Lynch vetoes high-interest short term loans and bill to end NH participation in RGGIBy TOM FAHEY
State House Bureau Chief
July 06. 2011 1:21PM
CONCORD - Gov. John Lynch vetoed two bills Wednesday that would have brought back high-interest short terms loans, and would have ended the state's participation in a greenhouse gas reduction program.
The Regional Greenhouse Gas Initiative is a market-based cap and trade program to reduce carbon dioxide emissions from power plants in the Northeast. New Hampshire joined the program in 2009, and was the tenth and last state in the Northeast to do so.
Under RGGI, utilities bid on emissions permits at auctions every three months. Funds from the auction are distributed to the member states to be used for a variety of energy efficiency programs.
New Hampshire gets roughly $12 million annually from RGGI. The cost to consumers is about 35 cents a month on the average bill. Most of that money would be paid to regional power providers even without RGGI.
Lynch said he vetoed the repeal in SB 154, 'because it will cost our citizens jobs, both now and into the future, hinder our economic recovery, and damage our state's long-term economic competitiveness.'
Lynch noted that the program has produced benefits on energy use.
'This bill would have ended those energy efficiency efforts - eliminating jobs today and eliminating efforts to help businesses and families cut their energy use. Given that energy is a major cost factor for businesses, ending our energy efficiency programs would also hurt our efforts to bring new companies and jobs to New Hampshire,' he said.
In vetoing the car title lending bill, SB 57, Lynch said that title loans would equal 300 percent annually, compared to a maximum 36 percent a year under a bill enacted in 2008. No other New England state allows the loans.
He said local welfare officials said the temporary relief of a car title loan, 'often comes at the cost of enslaving recipients in a cycle of increasing debt for basic needs.' Families can end up worse off than they were before the loan, in which a car is used as collateral, Lynch noted.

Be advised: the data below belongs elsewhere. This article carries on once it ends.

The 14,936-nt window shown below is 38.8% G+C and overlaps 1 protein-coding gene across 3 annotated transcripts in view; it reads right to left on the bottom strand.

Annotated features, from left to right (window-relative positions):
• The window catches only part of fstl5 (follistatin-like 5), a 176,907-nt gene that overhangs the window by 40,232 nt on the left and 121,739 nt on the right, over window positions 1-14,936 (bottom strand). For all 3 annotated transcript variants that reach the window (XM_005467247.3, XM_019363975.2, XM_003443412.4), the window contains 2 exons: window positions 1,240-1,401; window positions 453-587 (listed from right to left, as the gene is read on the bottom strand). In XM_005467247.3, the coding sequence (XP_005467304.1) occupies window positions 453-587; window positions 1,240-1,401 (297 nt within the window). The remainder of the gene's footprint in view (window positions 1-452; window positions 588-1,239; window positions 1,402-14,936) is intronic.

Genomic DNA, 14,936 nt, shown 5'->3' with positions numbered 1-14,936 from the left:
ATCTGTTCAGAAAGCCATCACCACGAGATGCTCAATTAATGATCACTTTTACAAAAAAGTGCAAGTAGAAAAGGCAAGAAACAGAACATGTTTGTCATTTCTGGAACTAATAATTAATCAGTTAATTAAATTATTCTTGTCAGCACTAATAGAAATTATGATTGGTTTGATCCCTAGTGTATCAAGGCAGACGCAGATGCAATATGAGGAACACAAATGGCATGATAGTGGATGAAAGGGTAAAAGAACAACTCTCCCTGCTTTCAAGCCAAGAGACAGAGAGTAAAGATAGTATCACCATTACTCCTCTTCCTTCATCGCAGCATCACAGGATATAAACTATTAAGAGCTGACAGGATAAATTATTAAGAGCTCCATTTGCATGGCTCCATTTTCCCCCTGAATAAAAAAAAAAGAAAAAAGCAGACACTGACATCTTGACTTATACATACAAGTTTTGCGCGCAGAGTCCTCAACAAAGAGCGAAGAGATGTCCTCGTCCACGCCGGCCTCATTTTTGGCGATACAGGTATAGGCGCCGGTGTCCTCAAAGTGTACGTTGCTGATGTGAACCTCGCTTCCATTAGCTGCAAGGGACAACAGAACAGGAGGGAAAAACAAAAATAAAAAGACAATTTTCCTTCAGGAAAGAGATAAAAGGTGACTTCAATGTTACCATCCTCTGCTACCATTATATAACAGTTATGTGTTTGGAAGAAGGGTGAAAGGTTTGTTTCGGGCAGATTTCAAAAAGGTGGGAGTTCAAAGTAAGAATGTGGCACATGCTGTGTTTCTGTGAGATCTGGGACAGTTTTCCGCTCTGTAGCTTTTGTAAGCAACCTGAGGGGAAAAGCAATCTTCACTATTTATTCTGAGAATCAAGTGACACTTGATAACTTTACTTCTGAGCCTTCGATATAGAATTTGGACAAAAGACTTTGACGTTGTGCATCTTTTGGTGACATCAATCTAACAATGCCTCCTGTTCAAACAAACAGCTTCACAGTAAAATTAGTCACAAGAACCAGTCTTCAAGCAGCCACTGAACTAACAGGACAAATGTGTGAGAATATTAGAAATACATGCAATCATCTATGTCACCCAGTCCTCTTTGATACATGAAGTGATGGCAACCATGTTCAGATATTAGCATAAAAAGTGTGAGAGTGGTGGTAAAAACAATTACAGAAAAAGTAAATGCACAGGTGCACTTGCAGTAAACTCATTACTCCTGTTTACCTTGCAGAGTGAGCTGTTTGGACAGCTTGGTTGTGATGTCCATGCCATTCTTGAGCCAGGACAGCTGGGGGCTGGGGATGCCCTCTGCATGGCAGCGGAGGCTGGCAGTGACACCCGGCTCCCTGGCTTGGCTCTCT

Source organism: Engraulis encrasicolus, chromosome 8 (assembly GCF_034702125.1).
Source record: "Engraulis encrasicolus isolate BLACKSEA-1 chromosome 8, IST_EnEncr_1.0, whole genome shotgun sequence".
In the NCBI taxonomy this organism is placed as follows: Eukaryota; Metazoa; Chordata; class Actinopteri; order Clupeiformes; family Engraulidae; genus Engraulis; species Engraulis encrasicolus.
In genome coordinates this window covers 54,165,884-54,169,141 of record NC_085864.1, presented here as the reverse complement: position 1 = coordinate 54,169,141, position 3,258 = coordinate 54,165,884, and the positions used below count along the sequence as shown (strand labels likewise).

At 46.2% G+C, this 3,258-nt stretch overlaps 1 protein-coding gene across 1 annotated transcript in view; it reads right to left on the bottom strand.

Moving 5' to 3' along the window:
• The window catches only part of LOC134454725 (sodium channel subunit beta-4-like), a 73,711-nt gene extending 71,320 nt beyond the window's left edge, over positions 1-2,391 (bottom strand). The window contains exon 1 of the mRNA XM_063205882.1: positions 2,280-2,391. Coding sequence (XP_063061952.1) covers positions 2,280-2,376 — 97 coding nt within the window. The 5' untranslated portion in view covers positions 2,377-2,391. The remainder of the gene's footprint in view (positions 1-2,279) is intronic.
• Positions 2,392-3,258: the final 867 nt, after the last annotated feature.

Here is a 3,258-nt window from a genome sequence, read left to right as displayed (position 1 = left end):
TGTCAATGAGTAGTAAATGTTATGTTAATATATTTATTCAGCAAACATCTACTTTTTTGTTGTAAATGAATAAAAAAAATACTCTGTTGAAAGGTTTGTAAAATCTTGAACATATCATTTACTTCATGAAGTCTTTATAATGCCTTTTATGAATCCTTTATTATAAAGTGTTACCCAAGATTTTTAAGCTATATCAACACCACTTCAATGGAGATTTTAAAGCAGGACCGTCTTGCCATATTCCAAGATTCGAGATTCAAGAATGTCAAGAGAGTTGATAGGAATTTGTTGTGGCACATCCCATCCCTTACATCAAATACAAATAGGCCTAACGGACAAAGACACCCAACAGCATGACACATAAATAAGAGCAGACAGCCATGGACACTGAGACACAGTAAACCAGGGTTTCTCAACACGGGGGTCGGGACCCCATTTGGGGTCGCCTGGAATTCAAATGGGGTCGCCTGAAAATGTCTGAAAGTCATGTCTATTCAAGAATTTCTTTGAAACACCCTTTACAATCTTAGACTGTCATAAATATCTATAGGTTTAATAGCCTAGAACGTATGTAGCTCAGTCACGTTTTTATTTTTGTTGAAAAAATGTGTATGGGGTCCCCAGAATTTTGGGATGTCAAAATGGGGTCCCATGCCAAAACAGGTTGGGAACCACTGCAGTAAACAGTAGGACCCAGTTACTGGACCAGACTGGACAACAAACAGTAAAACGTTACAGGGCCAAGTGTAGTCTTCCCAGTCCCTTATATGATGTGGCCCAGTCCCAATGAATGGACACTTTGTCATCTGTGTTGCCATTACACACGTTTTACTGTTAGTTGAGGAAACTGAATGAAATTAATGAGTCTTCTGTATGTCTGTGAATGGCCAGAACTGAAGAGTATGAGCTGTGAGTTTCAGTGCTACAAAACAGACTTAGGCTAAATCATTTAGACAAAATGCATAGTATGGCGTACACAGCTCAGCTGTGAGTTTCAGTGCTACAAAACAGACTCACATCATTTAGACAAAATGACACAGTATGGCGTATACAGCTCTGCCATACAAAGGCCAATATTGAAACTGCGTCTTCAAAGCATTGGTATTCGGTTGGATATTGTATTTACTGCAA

Republicans in the House made repeal of the RGGI program one of their priorities for this legislative session. They argue that it serves as a tax on electricity and hurts the state's economy.
The House passed a repeal bill, but the Senate changed the bill to reduce the scope of the program, not eliminate it. The House refused to go along with that approach and put the repeal onto SB 154, an update of the state's laws on shoreland development. The shoreland update became law because it was made part of the state's new budget bill, which took effect July 1.
There are clearly enough votes in the House to override the Lynch veto, which would require a two-thirds majority. However, the votes needed to force a RGGI repeal have never been there in the Senate.
Senate Majority Leader Jeb Bradley, R-Wolfeboro, pushed for compromise on House members in June, arguing that the program is poorly run, allocating RGGI energy funds to large companies that don't need the money. He said it would be better to have a smaller program in place than the one that now exists.
House members rejected the Senate idea, under pressure from Speaker of the House William O'Brien and Republican leadership.